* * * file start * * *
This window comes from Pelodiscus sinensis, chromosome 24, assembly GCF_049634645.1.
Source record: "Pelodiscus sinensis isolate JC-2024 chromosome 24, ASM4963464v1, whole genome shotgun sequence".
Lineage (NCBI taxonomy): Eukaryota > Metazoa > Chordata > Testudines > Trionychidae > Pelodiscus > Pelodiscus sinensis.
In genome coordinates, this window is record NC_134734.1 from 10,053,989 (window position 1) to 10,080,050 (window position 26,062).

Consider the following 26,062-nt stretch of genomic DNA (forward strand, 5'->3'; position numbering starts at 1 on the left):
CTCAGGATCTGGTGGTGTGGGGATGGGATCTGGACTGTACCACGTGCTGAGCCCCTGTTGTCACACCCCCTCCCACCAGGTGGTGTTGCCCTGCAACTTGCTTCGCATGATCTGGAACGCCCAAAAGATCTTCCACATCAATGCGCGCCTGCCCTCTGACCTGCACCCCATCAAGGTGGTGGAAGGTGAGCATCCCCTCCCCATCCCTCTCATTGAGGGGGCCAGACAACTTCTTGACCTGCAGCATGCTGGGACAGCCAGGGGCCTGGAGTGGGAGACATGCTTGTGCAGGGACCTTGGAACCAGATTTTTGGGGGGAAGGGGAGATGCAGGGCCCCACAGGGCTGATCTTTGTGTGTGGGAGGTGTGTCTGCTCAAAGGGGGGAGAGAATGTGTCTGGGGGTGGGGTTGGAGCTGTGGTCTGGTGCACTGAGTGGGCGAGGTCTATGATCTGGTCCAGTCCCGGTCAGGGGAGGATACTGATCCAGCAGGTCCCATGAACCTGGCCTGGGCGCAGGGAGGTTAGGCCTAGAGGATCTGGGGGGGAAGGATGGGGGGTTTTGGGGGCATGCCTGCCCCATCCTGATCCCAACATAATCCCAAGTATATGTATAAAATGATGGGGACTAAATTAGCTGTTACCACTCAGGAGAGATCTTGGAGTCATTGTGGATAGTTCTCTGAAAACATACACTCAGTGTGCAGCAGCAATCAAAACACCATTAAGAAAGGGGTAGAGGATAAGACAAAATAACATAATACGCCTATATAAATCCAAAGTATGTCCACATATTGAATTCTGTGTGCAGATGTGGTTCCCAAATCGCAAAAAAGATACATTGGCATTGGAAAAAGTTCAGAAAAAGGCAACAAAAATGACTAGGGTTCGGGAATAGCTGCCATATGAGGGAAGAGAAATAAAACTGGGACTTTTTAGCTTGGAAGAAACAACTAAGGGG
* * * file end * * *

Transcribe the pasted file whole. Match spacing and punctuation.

This window comes from Pelodiscus sinensis, chromosome 24, assembly GCF_049634645.1.
Source record: "Pelodiscus sinensis isolate JC-2024 chromosome 24, ASM4963464v1, whole genome shotgun sequence".
Lineage (NCBI taxonomy): Eukaryota > Metazoa > Chordata > Testudines > Trionychidae > Pelodiscus > Pelodiscus sinensis.
In genome coordinates, this window is record NC_134734.1 from 10,053,989 (window position 1) to 10,080,050 (window position 26,062).

Consider the following 26,062-nt stretch of genomic DNA (forward strand, 5'->3'; position numbering starts at 1 on the left):
CTCAGGATCTGGTGGTGTGGGGATGGGATCTGGACTGTACCACGTGCTGAGCCCCTGTTGTCACACCCCCTCCCACCAGGTGGTGTTGCCCTGCAACTTGCTTCGCATGATCTGGAACGCCCAAAAGATCTTCCACATCAATGCGCGCCTGCCCTCTGACCTGCACCCCATCAAGGTGGTGGAAGGTGAGCATCCCCTCCCCATCCCTCTCATTGAGGGGGCCAGACAACTTCTTGACCTGCAGCATGCTGGGACAGCCAGGGGCCTGGAGTGGGAGACATGCTTGTGCAGGGACCTTGGAACCAGATTTTTGGGGGGAAGGGGAGATGCAGGGCCCCACAGGGCTGATCTTTGTGTGTGGGAGGTGTGTCTGCTCAAAGGGGGGAGAGAATGTGTCTGGGGGTGGGGTTGGAGCTGTGGTCTGGTGCACTGAGTGGGCGAGGTCTATGATCTGGTCCAGTCCCGGTCAGGGGAGGATACTGATCCAGCAGGTCCCATGAACCTGGCCTGGGCGCAGGGAGGTTAGGCCTAGAGGATCTGGGGGGGAAGGATGGGGGGTTTTGGGGGCATGCCTGCCCCATCCTGATCCCAACATAATCCCAAGTATATGTATAAAATGATGGGGACTAAATTAGCTGTTACCACTCAGGAGAGATCTTGGAGTCATTGTGGATAGTTCTCTGAAAACATACACTCAGTGTGCAGCAGCAATCAAAACACCATTAAGAAAGGGGTAGAGGATAAGACAAAATAACATAATACGCCTATATAAATCCAAAGTATGTCCACATATTGAATTCTGTGTGCAGATGTGGTTCCCAAATCGCAAAAAAGATACATTGGCATTGGAAAAAGTTCAGAAAAAGGCAACAAAAATGACTAGGGTTCGGGAATAGCTGCCATATGAGGGAAGAGAAATAAAACTGGGACTTTTTAGCTTGGAAGAAACAACTAAGGGG